As promised during this week’s Nintendo Direct presentation, the mysterious JRPG Octopath Traveler found its way onto the Nintendo Switch eShop before the evening was out, and naturally, this means, I played it to its completion before going to bed. Nintendo and Square Enix have spoken very little about this game since revealing it during the Switch reveal back in January, leaving many to wonder what the game exactly was and if it would even be coming out in due time.

All that wait? Totally worth it! Octopath Traveler’s demo is currently free on the Nintendo Switch eShop, and if you are a fan of JRPGs, especially from the Super Nintendo era, then I suggest you drop what you’re doing and check this game out.

This is the first game for the Switch I’ve seen that has made me excited for the post-Super Mario Odyssey lineup, and if early impressions are correct, this could be my most anticipated game heading into 2018.

Looks alone are not all that help Octopath Traveler stand out, but those sweet 16-bit inspired character sprites go a long way in helping this game speak to its core audience. Imagine your favorite JRPG, like Chrono Trigger or Final Fantasy VI, but remove it from its natural isometric viewpoint and rotate your imaginary camera to a nearly horizontal position, as if you were looking at a side-scroller almost.

This is the viewpoint that Octopath Traveler aims for, although, it is strictly not a side-scroller in the least. Towns and dungeons gain a brilliant sense of depth with characters being able to traverse foregrounds, backgrounds, and multiple floors and layers. That’s not even mentioning the level of detail Square Enix’s team put into creating these towns, each molded to perfectly recreate Square Enix’s classic 16-bit designs… without the 16-bit hardware limitations.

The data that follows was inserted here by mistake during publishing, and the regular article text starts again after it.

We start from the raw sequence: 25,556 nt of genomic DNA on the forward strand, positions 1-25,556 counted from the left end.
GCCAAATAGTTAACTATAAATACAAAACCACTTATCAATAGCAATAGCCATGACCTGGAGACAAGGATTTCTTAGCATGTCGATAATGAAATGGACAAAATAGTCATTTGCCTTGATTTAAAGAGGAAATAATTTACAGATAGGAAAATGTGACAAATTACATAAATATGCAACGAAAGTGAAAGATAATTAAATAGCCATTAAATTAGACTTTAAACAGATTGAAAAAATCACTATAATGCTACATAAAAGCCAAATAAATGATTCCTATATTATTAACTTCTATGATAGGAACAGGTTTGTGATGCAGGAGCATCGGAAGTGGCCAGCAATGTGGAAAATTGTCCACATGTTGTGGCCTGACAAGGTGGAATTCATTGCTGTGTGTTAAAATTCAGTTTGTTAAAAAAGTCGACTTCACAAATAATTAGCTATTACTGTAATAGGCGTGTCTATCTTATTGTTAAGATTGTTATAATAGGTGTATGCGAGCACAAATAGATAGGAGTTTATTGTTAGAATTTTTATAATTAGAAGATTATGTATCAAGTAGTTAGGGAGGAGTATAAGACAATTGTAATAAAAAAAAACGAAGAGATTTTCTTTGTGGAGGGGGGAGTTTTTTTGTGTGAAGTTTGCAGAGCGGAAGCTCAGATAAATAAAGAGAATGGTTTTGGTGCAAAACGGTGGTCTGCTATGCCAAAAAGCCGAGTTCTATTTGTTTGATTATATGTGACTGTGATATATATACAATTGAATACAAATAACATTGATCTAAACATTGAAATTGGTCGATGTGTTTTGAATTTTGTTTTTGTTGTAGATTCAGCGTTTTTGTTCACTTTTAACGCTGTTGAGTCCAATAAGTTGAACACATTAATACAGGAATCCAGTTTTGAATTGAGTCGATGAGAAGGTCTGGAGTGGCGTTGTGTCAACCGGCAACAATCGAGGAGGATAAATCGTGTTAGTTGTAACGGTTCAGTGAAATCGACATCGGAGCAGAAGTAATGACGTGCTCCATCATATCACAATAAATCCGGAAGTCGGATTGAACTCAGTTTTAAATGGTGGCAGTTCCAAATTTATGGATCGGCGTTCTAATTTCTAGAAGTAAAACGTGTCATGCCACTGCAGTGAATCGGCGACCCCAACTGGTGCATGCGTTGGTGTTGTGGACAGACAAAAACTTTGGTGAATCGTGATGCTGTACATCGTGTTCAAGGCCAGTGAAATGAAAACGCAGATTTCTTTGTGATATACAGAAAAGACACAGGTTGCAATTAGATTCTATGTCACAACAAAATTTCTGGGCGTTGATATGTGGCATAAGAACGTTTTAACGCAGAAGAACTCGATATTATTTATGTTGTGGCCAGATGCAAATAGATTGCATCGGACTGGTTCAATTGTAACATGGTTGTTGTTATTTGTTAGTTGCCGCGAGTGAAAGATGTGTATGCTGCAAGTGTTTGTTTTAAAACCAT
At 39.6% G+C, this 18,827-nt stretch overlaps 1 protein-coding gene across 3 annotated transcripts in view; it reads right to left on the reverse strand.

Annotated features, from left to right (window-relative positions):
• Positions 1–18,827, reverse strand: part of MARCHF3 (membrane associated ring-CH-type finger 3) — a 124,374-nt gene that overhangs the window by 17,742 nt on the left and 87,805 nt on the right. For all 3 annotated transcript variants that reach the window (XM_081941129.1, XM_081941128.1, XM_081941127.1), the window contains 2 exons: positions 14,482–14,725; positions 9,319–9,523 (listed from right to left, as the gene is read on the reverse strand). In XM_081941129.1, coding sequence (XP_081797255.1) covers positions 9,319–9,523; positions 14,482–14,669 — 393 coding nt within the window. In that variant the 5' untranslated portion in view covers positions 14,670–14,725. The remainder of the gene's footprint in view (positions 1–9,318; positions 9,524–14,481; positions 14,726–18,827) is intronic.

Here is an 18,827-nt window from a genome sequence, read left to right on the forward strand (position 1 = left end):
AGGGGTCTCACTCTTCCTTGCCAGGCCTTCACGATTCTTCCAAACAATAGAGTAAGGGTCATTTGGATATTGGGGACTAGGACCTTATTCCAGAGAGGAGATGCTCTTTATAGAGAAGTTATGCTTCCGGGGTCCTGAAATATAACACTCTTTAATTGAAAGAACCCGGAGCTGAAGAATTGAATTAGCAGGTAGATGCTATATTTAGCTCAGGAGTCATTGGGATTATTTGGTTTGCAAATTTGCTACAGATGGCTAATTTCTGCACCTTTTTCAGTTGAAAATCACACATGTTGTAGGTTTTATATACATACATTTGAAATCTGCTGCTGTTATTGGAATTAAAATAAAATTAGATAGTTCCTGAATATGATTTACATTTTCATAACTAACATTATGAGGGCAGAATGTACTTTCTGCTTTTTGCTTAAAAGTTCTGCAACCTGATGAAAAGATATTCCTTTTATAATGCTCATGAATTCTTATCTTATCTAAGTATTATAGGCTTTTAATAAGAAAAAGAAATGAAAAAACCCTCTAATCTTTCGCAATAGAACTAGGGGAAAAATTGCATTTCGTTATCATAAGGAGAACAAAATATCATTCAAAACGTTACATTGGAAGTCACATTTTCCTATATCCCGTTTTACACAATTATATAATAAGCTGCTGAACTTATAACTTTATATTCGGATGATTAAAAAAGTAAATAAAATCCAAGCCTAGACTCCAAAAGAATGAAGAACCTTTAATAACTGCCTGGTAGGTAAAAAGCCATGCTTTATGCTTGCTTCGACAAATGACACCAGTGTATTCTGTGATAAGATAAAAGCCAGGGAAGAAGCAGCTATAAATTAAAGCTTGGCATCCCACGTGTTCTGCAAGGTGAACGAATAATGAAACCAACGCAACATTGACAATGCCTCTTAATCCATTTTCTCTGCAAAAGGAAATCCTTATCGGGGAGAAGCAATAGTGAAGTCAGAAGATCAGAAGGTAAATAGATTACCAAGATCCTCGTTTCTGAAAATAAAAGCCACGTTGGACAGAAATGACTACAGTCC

And while the characters look the part, the true genius comes from the enemy sprites you’ll fight in battle. This reference might fall deaf on the ears of all but the most dedicated SNES JRPG fans, but the design and art style is most reminiscent of Romancing SaGa 3 or Bahamut Lagoon, the two most technically impressive Square games from the era the company is trying to recreate. Huge in size, perfect in design, the demo alone contains two massive boss sprites you’ll not forget anytime soon.

I feel like a 13-year-old again, and I want to rip them from a sprite sheet for my latest RPG Maker travesty.

Through music and the use of pixel perfect design, Square Enix has found new way to breathe life into the classic 16-bit JRPG formula while still keeping it familiar. Octopath Traveler is beautiful enough to bring a tear to the eye of the most cynical of retro gamers, those who no longer believe that games nowadays can no longer live up to the brilliance of the 90s. Let this be the game that changes your mind.

And yet, looks are not the only place that Square Enix is turning to for inspiration. In this demo alone, the 16-bit inspirations extend to Final Fantasy VI and on a more obscure front, Square’s classic Romancing SaGa series. The game stars a huge cast of characters, eight of which are potential protagonists.

Eight “octo” paths you can travel through in the game. Get it? Don’t change that title, Square Enix. We love it!

You as a player are tasked with choosing the one who will be the star. Who you choose will affect the path you take through the game and the adventures you’ll uncover, but the twist is that all eight stories take place in the same world.

This is the classic SaGa formula down to its very core. Octopath Traveler takes place in a 16-bit open world setting, and it’s up to you to find your way through it while occasionally returning to the central plot. Pretty standard in this day and age, but in the early 90s, SaGa was the only one doing this. Nice to see something else catch up.